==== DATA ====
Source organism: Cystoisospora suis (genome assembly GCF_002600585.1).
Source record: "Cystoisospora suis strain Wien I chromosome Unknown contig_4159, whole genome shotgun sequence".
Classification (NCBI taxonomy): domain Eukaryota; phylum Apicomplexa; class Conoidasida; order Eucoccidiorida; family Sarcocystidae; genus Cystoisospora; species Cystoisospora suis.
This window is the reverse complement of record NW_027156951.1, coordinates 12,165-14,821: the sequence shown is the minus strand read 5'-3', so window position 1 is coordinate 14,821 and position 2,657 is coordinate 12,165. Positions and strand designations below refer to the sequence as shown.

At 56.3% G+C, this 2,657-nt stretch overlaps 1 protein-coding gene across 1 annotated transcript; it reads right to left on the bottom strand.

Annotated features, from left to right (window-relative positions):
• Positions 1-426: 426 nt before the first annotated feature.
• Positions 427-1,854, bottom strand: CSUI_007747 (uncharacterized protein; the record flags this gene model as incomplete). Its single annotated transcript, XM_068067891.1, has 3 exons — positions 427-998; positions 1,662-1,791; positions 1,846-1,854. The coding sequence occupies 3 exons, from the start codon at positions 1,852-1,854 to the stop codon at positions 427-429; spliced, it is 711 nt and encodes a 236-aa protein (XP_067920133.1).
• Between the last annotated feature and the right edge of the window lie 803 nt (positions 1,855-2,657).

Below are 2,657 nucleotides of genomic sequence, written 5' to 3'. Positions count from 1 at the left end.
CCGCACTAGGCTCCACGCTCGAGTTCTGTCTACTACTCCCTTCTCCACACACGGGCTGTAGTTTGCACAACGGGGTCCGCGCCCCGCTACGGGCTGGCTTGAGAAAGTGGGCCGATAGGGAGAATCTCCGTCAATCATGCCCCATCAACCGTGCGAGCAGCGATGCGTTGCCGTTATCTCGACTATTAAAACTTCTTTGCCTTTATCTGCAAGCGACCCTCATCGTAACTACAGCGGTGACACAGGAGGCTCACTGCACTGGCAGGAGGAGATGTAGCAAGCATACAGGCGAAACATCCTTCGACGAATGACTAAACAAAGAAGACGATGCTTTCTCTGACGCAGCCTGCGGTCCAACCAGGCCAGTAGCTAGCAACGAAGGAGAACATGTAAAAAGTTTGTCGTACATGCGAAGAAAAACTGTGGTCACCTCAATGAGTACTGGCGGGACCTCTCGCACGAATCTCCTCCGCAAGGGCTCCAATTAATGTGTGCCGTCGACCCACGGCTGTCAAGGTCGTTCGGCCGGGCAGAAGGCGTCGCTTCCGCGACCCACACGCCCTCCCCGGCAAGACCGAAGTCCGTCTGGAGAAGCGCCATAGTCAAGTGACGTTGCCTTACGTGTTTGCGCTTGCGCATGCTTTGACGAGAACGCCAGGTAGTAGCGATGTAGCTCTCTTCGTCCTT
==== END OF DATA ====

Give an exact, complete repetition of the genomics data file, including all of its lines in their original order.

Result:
Source organism: Cystoisospora suis (genome assembly GCF_002600585.1).
Source record: "Cystoisospora suis strain Wien I chromosome Unknown contig_4159, whole genome shotgun sequence".
Classification (NCBI taxonomy): domain Eukaryota; phylum Apicomplexa; class Conoidasida; order Eucoccidiorida; family Sarcocystidae; genus Cystoisospora; species Cystoisospora suis.
This window is the reverse complement of record NW_027156951.1, coordinates 12,165-14,821: the sequence shown is the minus strand read 5'-3', so window position 1 is coordinate 14,821 and position 2,657 is coordinate 12,165. Positions and strand designations below refer to the sequence as shown.

At 56.3% G+C, this 2,657-nt stretch overlaps 1 protein-coding gene across 1 annotated transcript; it reads right to left on the bottom strand.

Annotated features, from left to right (window-relative positions):
• Positions 1-426: 426 nt before the first annotated feature.
• Positions 427-1,854, bottom strand: CSUI_007747 (uncharacterized protein; the record flags this gene model as incomplete). Its single annotated transcript, XM_068067891.1, has 3 exons — positions 427-998; positions 1,662-1,791; positions 1,846-1,854. The coding sequence occupies 3 exons, from the start codon at positions 1,852-1,854 to the stop codon at positions 427-429; spliced, it is 711 nt and encodes a 236-aa protein (XP_067920133.1).
• Between the last annotated feature and the right edge of the window lie 803 nt (positions 1,855-2,657).

Below are 2,657 nucleotides of genomic sequence, written 5' to 3'. Positions count from 1 at the left end.
CCGCACTAGGCTCCACGCTCGAGTTCTGTCTACTACTCCCTTCTCCACACACGGGCTGTAGTTTGCACAACGGGGTCCGCGCCCCGCTACGGGCTGGCTTGAGAAAGTGGGCCGATAGGGAGAATCTCCGTCAATCATGCCCCATCAACCGTGCGAGCAGCGATGCGTTGCCGTTATCTCGACTATTAAAACTTCTTTGCCTTTATCTGCAAGCGACCCTCATCGTAACTACAGCGGTGACACAGGAGGCTCACTGCACTGGCAGGAGGAGATGTAGCAAGCATACAGGCGAAACATCCTTCGACGAATGACTAAACAAAGAAGACGATGCTTTCTCTGACGCAGCCTGCGGTCCAACCAGGCCAGTAGCTAGCAACGAAGGAGAACATGTAAAAAGTTTGTCGTACATGCGAAGAAAAACTGTGGTCACCTCAATGAGTACTGGCGGGACCTCTCGCACGAATCTCCTCCGCAAGGGCTCCAATTAATGTGTGCCGTCGACCCACGGCTGTCAAGGTCGTTCGGCCGGGCAGAAGGCGTCGCTTCCGCGACCCACACGCCCTCCCCGGCAAGACCGAAGTCCGTCTGGAGAAGCGCCATAGTCAAGTGACGTTGCCTTACGTGTTTGCGCTTGCGCATGCTTTGACGAGAACGCCAGGTAGTAGCGATGTAGCTCTCTTCGTCCTT